I had a strange dream the other night. I had moved to a country where the currency changed value depending on who you spent your money with. If you bought something from someone who was of the same class as you, the main coin was worth eight cents. If, however, you bought something from someone richer than you, it was worth nine cents: and finally, if you spent the money with any government agency, it was worth ten cents. Of course, soon everyone considered others to be richer than they were, so that their money would be worth more. You can imagine where such a system would have many problems and eventually break down.

As odd as such a financial system might be, we deal with a system that is almost as ineffective and certainly as dysfunctional. In our world we put up with a system that allows money to lose value over time. It’s called inflation, and we live with such a dysfunctional system primarily because it benefits those in power. In earlier times, when the king ran out of money, as he was prone to do often, he simply debased the currency by putting less gold or silver in each coin. In fact, many kings were so greedy that they melted down the purer coins of those who had gone before them in order to make even more of their own coinage.

We live in a world where inflation is considered normal simply because of the greed of our past leaders.

In the Old Testament times, interest was illegal. If you wanted to lend money you had to either do it at cost, or you had to do it as an investment, where if things went wrong, you never got any of your money back, and there was little to be done about it.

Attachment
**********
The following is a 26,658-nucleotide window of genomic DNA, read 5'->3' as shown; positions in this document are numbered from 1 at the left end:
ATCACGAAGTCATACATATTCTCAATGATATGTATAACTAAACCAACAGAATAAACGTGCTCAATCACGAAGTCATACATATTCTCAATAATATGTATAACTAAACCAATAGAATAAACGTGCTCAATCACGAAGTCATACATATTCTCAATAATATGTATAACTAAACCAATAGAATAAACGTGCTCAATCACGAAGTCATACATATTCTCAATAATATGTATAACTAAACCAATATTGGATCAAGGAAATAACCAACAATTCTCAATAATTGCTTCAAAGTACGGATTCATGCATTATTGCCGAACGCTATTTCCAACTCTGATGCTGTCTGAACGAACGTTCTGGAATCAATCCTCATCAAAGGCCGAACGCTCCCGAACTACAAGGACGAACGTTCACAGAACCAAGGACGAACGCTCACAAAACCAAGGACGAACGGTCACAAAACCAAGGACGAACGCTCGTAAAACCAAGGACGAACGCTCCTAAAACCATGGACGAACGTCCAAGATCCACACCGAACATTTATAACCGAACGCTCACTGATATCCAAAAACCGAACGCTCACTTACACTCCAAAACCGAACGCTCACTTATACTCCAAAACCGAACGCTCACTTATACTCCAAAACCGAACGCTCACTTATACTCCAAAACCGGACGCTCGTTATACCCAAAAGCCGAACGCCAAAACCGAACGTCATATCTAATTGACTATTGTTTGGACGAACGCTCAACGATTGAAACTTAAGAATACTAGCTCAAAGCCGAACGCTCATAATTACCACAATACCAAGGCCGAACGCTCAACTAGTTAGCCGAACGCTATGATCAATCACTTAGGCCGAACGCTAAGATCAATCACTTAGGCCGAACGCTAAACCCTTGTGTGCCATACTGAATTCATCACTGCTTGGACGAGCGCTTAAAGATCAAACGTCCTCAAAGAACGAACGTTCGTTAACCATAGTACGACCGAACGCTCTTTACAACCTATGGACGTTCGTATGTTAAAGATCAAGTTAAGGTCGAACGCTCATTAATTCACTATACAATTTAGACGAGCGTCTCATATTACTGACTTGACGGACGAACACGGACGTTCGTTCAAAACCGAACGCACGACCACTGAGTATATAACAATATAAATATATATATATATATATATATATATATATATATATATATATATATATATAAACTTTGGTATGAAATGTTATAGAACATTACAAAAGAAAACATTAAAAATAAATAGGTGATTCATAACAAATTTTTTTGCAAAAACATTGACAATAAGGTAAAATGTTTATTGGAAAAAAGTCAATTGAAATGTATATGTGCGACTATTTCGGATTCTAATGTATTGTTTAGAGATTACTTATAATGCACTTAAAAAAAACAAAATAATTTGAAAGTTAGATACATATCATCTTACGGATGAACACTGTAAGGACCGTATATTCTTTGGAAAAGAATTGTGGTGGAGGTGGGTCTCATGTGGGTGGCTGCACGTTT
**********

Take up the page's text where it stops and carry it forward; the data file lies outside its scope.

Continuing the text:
Modern banking as we know it was said to be invented in the Middle Ages by the Jewish society. They were forbidden to charge interest to each other, but someone came to the conclusion that this ban didn’t include non-Jewish people, so banking as we know it was born.

With modern banking, interest is essential, and so is having a recourse to recoup funds, should those that borrow not repay their debts. The problem with interest is that often the borrower soon owes more than he can repay, which also happened to early kings. Once their debts had grown too large to handle, they simply created inflation in order to decrease the real amount they owed. They did this all the time, except for those kings that did away with their debts the old-fashioned way; by killing off their lenders and thereby cancelling their debts. After all, if you don’t have a creditor, how can you have a debt?

We deal with the same dysfunctional system even today because of the age-old problem. Our leaders refuse to live within their means. They spend money they don’t have so the debt must be debased through inflation. This is why most people who got a raise last year still ended up worse off than they were the year before, even after the raise.

So, why has so little changed over time? It is simply because so little has changed with our leaders. What title we call them by may have changed over the past thousand years, but what they do has remained consistent over human history.